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PCOS: Youthful Infertility Balanced by Late-Blooming Ovaries
About seven percent of reproductive-age women have PCOS, which features irregular periods, high levels of male hormones and greater numbers of developing follicles, or cysts, on the surface of their ovaries. In a normal ovary, a few follicles appear each month, one or two of which mature and release an egg; the rest die off. Women with PCOS ovulate less often because their extra follicles interfere with normal hormonal activity and stop follicles maturing past a certain stage, lowering their fertility.
A new study out of Sweden, however, found that women with PCOS had just as many pregnancies and birthed as many babies, on average, as PCOS-free women of the same age. Some of the women with PCOS in the study had been treated for infertility, but more than two-thirds had become pregnant without such help.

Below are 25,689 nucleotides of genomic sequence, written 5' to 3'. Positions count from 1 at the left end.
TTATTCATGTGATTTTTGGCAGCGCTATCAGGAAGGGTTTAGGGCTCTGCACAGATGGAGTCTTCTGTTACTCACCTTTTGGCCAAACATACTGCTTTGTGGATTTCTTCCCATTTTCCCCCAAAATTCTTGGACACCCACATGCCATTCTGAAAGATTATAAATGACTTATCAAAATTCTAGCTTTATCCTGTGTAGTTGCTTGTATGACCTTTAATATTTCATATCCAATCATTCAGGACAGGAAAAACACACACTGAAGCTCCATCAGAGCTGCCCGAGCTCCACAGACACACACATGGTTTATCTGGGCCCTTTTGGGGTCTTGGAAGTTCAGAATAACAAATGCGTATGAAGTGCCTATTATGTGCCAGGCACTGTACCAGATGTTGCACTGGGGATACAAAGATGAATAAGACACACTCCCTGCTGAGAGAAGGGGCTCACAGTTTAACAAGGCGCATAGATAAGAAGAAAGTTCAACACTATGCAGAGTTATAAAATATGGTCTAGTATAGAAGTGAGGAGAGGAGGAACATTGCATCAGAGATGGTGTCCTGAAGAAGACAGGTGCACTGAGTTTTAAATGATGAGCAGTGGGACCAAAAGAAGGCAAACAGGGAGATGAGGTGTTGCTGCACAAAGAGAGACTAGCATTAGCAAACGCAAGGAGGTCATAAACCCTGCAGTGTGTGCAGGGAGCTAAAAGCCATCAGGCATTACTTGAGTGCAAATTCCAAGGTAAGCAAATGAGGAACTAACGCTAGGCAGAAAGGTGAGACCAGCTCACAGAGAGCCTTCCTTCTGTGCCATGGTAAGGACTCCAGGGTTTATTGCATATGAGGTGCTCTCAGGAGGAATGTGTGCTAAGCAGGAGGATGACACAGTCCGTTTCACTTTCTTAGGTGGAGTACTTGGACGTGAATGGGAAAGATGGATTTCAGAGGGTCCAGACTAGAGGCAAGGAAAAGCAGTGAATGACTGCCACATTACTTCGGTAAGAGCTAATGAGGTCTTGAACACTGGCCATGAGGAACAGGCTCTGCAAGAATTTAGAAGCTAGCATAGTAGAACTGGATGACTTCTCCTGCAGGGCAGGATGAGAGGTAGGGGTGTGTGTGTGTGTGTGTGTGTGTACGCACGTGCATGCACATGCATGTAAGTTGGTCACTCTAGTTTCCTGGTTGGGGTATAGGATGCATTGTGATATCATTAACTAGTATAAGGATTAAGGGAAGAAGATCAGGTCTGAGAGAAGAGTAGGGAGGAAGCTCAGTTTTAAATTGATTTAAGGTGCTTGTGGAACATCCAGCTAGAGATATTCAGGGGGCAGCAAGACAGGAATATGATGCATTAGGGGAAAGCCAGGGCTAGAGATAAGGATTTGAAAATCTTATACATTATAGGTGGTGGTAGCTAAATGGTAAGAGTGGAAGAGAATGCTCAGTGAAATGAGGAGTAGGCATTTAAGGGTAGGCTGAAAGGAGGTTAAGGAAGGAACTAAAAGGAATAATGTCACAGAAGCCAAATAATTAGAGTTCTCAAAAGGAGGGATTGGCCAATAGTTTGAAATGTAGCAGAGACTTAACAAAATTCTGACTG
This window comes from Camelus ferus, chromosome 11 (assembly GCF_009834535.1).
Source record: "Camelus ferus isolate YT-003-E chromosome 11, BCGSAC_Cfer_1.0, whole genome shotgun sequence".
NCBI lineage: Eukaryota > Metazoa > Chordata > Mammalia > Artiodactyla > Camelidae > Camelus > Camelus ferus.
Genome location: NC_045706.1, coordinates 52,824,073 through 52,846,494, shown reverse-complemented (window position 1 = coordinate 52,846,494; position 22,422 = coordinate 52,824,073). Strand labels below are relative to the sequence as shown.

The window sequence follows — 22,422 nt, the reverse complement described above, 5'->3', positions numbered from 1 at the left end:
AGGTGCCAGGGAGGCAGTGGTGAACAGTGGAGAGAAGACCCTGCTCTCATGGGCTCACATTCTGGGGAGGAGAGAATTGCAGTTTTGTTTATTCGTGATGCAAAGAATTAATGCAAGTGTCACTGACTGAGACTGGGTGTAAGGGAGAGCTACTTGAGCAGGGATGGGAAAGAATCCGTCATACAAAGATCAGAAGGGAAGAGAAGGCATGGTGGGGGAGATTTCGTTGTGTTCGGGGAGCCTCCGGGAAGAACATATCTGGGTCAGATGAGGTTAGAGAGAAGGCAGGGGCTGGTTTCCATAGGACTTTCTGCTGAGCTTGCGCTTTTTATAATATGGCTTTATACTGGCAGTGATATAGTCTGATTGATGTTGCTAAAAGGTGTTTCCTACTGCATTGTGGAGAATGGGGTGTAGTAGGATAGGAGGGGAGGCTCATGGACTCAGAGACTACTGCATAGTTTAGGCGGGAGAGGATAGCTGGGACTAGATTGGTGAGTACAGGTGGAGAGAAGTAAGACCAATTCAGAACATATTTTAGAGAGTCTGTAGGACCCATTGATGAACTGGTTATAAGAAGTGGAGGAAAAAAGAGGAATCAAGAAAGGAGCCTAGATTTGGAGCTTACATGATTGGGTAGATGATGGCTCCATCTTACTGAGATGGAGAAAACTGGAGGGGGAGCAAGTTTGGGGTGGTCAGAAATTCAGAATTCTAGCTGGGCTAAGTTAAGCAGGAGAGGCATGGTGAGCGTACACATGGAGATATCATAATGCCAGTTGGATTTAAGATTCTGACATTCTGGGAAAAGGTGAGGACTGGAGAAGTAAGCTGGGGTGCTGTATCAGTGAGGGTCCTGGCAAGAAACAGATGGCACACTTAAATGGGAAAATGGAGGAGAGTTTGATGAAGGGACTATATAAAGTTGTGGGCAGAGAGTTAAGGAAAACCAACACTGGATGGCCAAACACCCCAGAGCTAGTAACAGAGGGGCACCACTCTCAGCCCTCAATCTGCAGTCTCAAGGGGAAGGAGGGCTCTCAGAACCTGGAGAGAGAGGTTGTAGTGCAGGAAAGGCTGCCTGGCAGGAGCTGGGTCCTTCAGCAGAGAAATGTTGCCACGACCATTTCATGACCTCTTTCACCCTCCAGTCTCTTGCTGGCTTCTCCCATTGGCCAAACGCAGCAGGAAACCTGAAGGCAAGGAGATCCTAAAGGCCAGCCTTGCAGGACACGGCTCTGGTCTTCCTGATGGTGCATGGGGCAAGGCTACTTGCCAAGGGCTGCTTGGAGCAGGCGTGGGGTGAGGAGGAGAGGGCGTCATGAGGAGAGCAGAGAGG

The study observed that as women with PCOS age, their ovaries showed signs of being more active, with better hormone levels and more eggs available, indicating that as women with PCOS get older, their chance of getting pregnant may be higher.
You can read more about the study here: